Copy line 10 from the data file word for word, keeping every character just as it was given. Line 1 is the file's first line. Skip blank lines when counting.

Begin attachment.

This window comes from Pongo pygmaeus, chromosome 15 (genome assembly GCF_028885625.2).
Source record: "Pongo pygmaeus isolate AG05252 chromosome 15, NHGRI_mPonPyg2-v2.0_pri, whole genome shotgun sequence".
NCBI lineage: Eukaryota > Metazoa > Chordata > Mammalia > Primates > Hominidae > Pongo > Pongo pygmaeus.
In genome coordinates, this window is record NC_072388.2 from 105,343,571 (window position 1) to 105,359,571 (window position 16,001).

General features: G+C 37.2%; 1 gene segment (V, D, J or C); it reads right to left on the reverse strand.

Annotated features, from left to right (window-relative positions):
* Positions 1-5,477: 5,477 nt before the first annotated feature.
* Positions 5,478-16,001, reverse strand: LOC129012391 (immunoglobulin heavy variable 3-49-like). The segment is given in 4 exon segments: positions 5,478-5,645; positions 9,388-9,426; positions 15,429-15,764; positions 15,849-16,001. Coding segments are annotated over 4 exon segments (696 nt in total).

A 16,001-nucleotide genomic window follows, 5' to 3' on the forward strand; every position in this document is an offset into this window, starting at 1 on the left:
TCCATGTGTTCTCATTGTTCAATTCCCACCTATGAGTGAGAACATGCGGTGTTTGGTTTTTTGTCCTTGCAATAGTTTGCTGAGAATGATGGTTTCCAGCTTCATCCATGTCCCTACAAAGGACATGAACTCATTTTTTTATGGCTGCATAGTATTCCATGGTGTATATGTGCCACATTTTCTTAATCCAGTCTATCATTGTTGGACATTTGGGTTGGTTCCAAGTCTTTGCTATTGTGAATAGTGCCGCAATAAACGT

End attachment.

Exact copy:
TCCATGTGTTCTCATTGTTCAATTCCCACCTATGAGTGAGAACATGCGGTGTTTGGTTTTTTGTCCTTGCAATAGTTTGCTGAGAATGATGGTTTCCAGCTTCATCCATGTCCCTACAAAGGACATGAACTCATTTTTTTATGGCTGCATAGTATTCCATGGTGTATATGTGCCACATTTTCTTAATCCAGTCTATCATTGTTGGACATTTGGGTTGGTTCCAAGTCTTTGCTATTGTGAATAGTGCCGCAATAAACGT